Cervarix Provides Cross-Protection Against Other Types of HPV

Posted on December 5th, 2011 by

Updated results from a large clinical trial of the HPV vaccine Cervarix® (human papillomavirus bivalent [types 16 and 18] recombinant vaccine) confirm its protection against cervical precancer and cancer and also provide evidence of cross-protection against other high-risk types of HPV. These results were published in Lancet Oncology.

Human papillomaviruses (HPV) consist of more than 100 different viruses. Some types of HPV cause warts on the hands or feet; others cause genital warts; and some have been linked with cancer, most notably cervical cancer.

There are currently two FDA-approved vaccines that protect against the types of HPV associated with cervical cancer. These are: Gardasil® (quadrivalent human papillomavirus [types 6, 11, 16, 18] recombinant vaccine), which prevents infection with four types of HPV—types 6, 11, 16, and 18; and Cervarix® (human papillomavirus bivalent [types 16 and 18] recombinant vaccine), which targets HPV types 16 and 18. HPV types 16 and 18 cause roughly 70% of all cases of cervical cancer, and HPV types 6 and 11 account for roughly 90% of genital warts.

PATRICIA (Papilloma Trial against Cancer in Young Adults) is a large study that assessed the safety and efficacy of Cervarix. The study—conducted in 14 countries—enrolled more than 18,000 young women between the ages of 15 and 25. Study participants were given either three doses of Cervarix or three doses of a hepatitis A vaccine. The group that received the hepatitis A vaccine served as the comparison group.

Initial results from the study, published in 2009, indicated that Cervarix substantially reduced the risk of cervical precancer and cancer. The new analysis provides updated results based on four years of follow-up.

  • Among women with no evidence of HPV exposure at the start of the study, Cervarix provided complete protection against HPV16- or HPV18-related cervical intraepithelial neoplasia (CIN) 3 or worse.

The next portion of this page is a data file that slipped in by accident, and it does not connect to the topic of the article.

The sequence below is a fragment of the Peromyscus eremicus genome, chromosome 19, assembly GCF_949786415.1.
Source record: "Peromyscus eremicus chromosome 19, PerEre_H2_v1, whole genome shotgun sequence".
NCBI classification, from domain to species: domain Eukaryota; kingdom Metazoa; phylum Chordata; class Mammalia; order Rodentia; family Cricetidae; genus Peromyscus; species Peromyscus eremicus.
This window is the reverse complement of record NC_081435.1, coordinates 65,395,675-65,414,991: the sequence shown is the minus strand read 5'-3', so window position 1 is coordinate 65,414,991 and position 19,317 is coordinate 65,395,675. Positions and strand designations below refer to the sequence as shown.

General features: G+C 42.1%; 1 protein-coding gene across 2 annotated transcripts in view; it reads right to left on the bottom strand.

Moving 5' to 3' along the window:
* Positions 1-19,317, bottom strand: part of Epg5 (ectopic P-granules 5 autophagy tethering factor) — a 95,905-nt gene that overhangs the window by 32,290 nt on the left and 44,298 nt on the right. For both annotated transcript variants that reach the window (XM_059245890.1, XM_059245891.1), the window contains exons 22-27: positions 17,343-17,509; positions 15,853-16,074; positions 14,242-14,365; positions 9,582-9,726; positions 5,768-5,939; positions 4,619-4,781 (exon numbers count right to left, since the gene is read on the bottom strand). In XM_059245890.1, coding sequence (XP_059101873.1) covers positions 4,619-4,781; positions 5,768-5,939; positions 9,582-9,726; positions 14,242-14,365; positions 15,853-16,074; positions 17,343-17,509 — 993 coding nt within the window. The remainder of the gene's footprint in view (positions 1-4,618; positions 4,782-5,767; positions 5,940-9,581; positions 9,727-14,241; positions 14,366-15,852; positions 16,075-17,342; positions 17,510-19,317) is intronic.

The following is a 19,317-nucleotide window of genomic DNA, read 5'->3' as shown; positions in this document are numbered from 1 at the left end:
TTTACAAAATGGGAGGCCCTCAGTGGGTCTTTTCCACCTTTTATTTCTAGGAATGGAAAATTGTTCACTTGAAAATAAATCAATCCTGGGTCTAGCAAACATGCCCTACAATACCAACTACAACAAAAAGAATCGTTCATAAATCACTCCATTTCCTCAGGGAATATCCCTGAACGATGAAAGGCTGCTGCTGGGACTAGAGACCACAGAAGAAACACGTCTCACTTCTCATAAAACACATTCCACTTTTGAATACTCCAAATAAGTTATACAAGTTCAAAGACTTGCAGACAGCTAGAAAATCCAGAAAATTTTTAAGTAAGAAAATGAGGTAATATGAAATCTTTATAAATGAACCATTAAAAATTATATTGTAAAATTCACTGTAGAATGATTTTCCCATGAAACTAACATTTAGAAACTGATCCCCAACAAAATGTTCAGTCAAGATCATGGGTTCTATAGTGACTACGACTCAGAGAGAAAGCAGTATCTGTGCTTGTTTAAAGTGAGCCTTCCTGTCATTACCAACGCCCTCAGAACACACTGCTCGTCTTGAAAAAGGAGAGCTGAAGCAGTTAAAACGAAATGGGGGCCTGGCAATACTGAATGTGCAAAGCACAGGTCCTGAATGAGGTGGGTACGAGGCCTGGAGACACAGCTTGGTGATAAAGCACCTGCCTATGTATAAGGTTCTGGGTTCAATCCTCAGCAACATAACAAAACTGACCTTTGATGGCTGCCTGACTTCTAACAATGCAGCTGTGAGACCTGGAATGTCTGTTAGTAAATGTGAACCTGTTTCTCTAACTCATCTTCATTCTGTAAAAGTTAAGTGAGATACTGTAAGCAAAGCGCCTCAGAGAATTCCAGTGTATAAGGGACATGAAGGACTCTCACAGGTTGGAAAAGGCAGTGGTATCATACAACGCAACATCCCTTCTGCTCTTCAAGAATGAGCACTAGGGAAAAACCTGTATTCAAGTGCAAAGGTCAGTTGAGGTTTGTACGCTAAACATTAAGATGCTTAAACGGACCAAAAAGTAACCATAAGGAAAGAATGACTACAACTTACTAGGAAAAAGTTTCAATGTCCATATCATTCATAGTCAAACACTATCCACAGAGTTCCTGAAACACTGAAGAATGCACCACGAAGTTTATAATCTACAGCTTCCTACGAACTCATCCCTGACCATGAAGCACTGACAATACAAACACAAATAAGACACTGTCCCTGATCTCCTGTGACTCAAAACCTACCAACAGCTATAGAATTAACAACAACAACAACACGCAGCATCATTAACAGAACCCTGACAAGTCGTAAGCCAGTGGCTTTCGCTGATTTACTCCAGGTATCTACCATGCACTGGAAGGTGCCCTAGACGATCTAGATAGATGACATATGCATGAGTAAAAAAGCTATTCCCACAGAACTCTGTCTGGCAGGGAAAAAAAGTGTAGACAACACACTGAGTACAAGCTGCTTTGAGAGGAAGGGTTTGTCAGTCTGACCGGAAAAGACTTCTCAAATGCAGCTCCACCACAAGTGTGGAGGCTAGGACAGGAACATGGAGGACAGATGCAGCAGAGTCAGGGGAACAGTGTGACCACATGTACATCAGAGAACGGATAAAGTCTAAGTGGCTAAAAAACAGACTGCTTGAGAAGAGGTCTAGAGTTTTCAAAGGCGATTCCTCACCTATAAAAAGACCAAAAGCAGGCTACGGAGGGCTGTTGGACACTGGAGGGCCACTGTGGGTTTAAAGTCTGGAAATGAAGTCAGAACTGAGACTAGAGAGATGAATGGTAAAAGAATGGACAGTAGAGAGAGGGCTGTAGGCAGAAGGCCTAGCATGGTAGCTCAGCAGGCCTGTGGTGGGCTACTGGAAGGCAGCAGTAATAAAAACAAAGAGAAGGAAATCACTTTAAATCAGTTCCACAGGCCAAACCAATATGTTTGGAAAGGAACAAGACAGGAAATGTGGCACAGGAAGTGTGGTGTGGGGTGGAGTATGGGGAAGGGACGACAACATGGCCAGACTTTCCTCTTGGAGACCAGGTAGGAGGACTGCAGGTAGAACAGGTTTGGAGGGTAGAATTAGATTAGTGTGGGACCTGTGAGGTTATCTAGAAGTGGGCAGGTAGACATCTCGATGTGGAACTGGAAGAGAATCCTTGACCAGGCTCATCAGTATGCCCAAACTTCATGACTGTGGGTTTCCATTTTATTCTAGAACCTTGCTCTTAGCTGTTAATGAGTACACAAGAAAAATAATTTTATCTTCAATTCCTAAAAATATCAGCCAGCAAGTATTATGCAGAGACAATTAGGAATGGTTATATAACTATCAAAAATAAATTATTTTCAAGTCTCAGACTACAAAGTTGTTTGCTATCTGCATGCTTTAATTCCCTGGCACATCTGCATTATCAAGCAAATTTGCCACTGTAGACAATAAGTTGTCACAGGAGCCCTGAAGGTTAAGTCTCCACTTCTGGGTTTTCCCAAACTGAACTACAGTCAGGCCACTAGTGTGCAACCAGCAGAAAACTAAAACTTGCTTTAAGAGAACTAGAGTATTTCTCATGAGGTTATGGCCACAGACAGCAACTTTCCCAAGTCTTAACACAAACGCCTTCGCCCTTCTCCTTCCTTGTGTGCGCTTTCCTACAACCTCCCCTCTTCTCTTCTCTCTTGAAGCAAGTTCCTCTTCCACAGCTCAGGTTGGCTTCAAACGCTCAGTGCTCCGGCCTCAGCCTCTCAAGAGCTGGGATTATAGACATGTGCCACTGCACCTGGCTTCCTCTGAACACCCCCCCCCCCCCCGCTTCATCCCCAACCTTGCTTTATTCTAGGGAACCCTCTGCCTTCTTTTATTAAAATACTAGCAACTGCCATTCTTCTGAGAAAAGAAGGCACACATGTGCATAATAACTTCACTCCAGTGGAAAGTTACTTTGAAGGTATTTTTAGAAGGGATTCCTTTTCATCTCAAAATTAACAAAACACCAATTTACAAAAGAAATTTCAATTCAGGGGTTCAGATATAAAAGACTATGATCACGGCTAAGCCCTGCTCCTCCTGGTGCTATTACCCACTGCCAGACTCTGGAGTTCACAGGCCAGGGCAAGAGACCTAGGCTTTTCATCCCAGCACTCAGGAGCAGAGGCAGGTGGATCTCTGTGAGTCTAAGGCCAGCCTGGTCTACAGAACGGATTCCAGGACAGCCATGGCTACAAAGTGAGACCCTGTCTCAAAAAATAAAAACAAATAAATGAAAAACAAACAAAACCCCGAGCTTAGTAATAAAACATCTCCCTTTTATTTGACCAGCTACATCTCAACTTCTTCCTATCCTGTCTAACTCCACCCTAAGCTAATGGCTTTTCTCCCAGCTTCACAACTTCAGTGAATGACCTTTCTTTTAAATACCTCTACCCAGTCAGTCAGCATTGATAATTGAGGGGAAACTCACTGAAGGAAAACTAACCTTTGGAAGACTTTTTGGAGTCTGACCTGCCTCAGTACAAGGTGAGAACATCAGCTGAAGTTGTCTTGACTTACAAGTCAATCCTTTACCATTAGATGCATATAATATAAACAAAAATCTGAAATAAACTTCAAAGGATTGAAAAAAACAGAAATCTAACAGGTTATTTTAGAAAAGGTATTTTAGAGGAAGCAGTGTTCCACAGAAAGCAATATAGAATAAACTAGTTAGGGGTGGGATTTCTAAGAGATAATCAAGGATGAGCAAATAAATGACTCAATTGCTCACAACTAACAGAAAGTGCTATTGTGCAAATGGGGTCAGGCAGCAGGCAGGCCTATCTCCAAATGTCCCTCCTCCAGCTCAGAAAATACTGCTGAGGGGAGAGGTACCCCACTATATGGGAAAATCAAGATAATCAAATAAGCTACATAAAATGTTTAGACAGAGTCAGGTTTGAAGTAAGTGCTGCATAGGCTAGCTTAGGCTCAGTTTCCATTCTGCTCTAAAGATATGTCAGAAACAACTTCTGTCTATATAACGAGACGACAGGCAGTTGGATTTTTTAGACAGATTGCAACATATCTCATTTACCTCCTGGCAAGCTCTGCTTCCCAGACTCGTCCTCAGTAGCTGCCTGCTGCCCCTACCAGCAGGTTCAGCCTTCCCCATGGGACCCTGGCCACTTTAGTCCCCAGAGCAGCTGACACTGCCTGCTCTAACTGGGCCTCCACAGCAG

• Cervarix provided less protection to women who may have had prior exposure to HPV. This highlights the importance of vaccinating girls before they become sexually active.
  • In addition to protecting against HPV types 16 and 18, there was also evidence that Cervarix provides cross-protection against four other cancer-related types of HPV: HPV types 33, 31, 45, and 51.

These results confirm the efficacy of Cervarix and also provide evidence of cross-protection against certain other high-risk types of HPV.

HPV vaccines are likely to substantially reduce the burden of HPV-related diseases such as cervical cancer. Because HPV infection is extremely common and generally occurs soon after the onset of sexual activity, vaccination is most effective when given before a young person becomes sexually active.

References:

Wheeler CM, Castellsague X, Garland SM et al. Cross-protective efficacy of HPV-16/18 AS04-adjuvanted vaccine against cervical infection and precancer caused by non-vaccine oncogenic HPV types: end-of-study analysis of the randomised, double-blind PATRICIA trial. Lancet Oncology. Early online publication November 9, 2011.

Lehtinen M, Paavonen J, Wheeler CM et al. Overall efficacy of HPV-16/18 AS04-adjuvanted vaccine against grade 3 or greater cervical intraepithelial neoplasia: 4-year end-of-study analysis of the randomised, double-blind PATRICIA trial. Lancet Oncology. Early online publication November 9, 2011.

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Tags: Cervical Cancer, News, Screening/Prevention Cervical Cancer

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